The income gap in America has been widening for decades and the modest three-year recovery did little to change that, according to new Census data.
For years, the wealthiest 1 percent have amassed income more quickly than the rest. From 1979 through 2007, for example, the top 1 percent of households saw income grow by 275 percent, according to a nonpartisan Congressional Budget Office study. Compare that to the bottom fifth of households, which saw income gains of only 18 percent over that time. Recent Nobel Prize winner for economics Robert Shiller, who is known for creating a closely tracked home-price index, last month called income inequality “the most important problem that we are facing now today.” And just last week, President Obama’s nominee to lead the Federal Reserve, Janet Yellen, called income inequality “an extremely difficult and to my mind very worrisome problem.”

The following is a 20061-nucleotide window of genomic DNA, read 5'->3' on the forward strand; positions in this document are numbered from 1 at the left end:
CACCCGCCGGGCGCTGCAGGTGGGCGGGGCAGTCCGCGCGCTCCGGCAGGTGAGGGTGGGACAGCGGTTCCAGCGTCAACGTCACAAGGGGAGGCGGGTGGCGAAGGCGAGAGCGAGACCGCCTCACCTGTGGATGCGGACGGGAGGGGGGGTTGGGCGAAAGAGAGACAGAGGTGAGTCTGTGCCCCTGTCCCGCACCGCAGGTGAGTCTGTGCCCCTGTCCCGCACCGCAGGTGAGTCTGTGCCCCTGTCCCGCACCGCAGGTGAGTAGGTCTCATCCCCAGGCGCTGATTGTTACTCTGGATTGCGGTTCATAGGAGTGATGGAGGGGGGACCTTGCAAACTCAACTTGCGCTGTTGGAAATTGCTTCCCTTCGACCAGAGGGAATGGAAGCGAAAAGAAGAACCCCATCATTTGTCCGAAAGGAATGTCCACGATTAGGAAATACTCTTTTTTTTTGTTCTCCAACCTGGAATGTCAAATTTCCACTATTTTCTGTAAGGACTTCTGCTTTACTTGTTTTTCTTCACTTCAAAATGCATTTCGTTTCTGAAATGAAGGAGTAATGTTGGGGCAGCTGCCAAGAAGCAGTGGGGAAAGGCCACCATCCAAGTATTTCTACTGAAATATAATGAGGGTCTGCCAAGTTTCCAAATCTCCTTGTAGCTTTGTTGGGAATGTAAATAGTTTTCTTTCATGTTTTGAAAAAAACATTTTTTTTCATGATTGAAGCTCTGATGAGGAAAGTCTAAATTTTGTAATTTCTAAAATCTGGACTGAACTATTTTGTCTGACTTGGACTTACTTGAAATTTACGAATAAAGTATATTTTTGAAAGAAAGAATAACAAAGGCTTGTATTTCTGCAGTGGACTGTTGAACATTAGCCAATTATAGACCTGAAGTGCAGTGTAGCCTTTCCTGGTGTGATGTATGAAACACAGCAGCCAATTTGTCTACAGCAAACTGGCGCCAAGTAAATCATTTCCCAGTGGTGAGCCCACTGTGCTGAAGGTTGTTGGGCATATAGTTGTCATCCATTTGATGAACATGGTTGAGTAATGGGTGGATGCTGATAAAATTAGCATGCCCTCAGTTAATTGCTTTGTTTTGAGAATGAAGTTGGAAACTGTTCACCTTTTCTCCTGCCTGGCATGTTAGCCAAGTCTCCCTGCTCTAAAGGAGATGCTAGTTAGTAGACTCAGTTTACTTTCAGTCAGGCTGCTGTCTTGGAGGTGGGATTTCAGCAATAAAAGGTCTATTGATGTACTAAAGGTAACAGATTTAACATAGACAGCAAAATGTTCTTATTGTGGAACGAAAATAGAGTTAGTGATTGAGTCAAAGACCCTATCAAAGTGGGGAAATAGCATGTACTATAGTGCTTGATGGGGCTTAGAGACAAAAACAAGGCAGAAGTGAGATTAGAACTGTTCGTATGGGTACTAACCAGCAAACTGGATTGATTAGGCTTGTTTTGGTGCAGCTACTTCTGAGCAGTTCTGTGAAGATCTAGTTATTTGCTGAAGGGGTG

Though rare, the recovery was strong and reduced inequality in some states, such as North Dakota, where an oil boom has provided a sustained economic boost. There, the number of households in the lowest half of income brackets shrank, while more joined the highest income brackets, a trend that suggests broad upward mobility. But in most states—and nationally—the data show the income gap worsening. In Michigan, for example, more than 65,000 households fell out of the middle-income brackets. That loss was counterbalanced by the addition of some 38,000 households, but only at the lowest and highest income levels.
That was true in many states: The number of middle-income households shrank while the number of low- and upper-income households grew. In many states, more upper-income households were added than lower-income ones—a positive economic sign not entirely unexpected during a recovery from such a severe downturn—but the middle class still shrank.
But even despite the recovery, that wasn’t always the case. In California, where the total number of households grew between the two periods, more than 70,000 dropped out of two middle-income brackets. That loss was more than offset, but only by growth at the extremes. And more households joined the bottom three income levels than had joined the top three, according to the Census data.
The interactive graphic below shows that, between the two three-year periods, a shrinking middle class in many states was offset by growth but only in the upper and lower income extremes.
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